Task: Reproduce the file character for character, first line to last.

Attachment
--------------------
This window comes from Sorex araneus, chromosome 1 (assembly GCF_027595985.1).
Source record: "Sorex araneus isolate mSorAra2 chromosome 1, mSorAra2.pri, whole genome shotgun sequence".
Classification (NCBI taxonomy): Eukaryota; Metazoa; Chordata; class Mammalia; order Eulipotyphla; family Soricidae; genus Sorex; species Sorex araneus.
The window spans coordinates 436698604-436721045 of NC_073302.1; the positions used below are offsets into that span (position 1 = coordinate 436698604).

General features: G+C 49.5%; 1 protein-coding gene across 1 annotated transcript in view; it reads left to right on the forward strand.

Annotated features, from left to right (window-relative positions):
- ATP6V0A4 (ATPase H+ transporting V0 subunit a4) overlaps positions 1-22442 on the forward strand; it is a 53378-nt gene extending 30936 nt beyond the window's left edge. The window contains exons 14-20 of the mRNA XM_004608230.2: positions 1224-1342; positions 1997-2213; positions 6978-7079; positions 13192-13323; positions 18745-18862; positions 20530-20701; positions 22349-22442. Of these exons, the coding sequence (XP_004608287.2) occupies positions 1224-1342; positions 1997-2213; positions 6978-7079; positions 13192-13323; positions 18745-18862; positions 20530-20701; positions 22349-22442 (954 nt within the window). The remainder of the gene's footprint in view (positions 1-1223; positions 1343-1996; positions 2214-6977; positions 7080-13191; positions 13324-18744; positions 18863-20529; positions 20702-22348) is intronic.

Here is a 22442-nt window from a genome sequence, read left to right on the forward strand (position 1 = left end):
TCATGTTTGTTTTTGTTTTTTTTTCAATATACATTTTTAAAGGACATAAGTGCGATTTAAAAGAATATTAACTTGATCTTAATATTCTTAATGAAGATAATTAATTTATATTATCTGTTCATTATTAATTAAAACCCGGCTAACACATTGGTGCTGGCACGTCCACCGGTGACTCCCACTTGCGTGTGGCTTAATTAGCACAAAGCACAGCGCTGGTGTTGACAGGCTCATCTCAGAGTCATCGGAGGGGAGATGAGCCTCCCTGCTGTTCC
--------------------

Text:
This window comes from Sorex araneus, chromosome 1 (assembly GCF_027595985.1).
Source record: "Sorex araneus isolate mSorAra2 chromosome 1, mSorAra2.pri, whole genome shotgun sequence".
Classification (NCBI taxonomy): Eukaryota; Metazoa; Chordata; class Mammalia; order Eulipotyphla; family Soricidae; genus Sorex; species Sorex araneus.
The window spans coordinates 436698604-436721045 of NC_073302.1; the positions used below are offsets into that span (position 1 = coordinate 436698604).

General features: G+C 49.5%; 1 protein-coding gene across 1 annotated transcript in view; it reads left to right on the forward strand.

Annotated features, from left to right (window-relative positions):
- ATP6V0A4 (ATPase H+ transporting V0 subunit a4) overlaps positions 1-22442 on the forward strand; it is a 53378-nt gene extending 30936 nt beyond the window's left edge. The window contains exons 14-20 of the mRNA XM_004608230.2: positions 1224-1342; positions 1997-2213; positions 6978-7079; positions 13192-13323; positions 18745-18862; positions 20530-20701; positions 22349-22442. Of these exons, the coding sequence (XP_004608287.2) occupies positions 1224-1342; positions 1997-2213; positions 6978-7079; positions 13192-13323; positions 18745-18862; positions 20530-20701; positions 22349-22442 (954 nt within the window). The remainder of the gene's footprint in view (positions 1-1223; positions 1343-1996; positions 2214-6977; positions 7080-13191; positions 13324-18744; positions 18863-20529; positions 20702-22348) is intronic.

Here is a 22442-nt window from a genome sequence, read left to right on the forward strand (position 1 = left end):
TCATGTTTGTTTTTGTTTTTTTTTCAATATACATTTTTAAAGGACATAAGTGCGATTTAAAAGAATATTAACTTGATCTTAATATTCTTAATGAAGATAATTAATTTATATTATCTGTTCATTATTAATTAAAACCCGGCTAACACATTGGTGCTGGCACGTCCACCGGTGACTCCCACTTGCGTGTGGCTTAATTAGCACAAAGCACAGCGCTGGTGTTGACAGGCTCATCTCAGAGTCATCGGAGGGGAGATGAGCCTCCCTGCTGTTCC